Think of it this way:
<YourIP + local port> is allowed to talk with <Remote IP + remote port> using a specified protocol, TCP or UDP.
You make the connection. Remote synchronizes with you and can talk back.
Your rules specify which remote ports you can connect to and which protocols. And no other remote ports permitted.
Your rules do not restrict local ports.
[comment: On Windows XP I restrict local ports to 1027-5000 as that's what Windows uses for applications].
So to get a URL translated to IP, your computer + any local port is allowed to any IP + port 53, using UDP protocol.
[comment: you could limit remote IPs to your DNS servers, not any old IP. Just as in the firewall you could spcify specific mail servers you use so you'll block sending mail to wrong servers]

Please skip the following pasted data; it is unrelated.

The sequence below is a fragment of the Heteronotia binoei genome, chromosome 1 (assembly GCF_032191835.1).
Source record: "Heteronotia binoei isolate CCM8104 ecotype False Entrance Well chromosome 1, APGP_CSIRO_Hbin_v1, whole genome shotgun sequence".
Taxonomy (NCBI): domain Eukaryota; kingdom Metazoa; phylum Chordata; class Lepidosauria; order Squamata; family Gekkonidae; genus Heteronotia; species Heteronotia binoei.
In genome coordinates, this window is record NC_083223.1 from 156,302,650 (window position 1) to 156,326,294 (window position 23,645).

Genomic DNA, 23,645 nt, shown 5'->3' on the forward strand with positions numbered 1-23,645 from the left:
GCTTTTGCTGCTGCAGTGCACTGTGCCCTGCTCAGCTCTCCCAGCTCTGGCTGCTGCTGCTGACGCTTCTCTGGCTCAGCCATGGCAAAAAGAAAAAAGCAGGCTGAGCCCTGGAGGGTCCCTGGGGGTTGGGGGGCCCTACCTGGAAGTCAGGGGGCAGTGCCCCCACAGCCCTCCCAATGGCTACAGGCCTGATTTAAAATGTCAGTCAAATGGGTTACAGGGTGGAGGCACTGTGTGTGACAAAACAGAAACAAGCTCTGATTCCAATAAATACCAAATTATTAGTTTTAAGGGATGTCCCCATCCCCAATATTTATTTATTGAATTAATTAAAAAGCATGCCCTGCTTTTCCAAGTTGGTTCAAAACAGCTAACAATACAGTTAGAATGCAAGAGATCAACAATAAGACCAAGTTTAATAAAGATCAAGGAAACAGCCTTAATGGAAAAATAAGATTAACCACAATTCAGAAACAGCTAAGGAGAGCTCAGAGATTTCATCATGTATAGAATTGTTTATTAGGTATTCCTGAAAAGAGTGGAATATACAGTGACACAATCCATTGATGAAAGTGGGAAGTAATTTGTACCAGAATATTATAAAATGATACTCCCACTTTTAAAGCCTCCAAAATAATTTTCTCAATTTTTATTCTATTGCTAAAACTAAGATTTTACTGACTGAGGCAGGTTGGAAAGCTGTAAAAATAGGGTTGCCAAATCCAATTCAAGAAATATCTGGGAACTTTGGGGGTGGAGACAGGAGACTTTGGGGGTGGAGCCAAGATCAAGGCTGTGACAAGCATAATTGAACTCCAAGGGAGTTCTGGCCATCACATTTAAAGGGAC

To get to bleepingcomputer.com, your IP + any local port is allowed to get bleeping IP from the DNS server's port 53.
Then from your IP + any local port you will connect, by TCP, to bleeping http port 80. Or any other website.
Windows (or ubuntu I'm sure) selects the local port and says to the browser hey, talk to me through this little hole numbered 37166 and I'll talk to your little opening, one of 65 thousand, designated as port 80 (or 443 or 465...).
Edited by tos226, 11 April 2011 - 09:44 AM.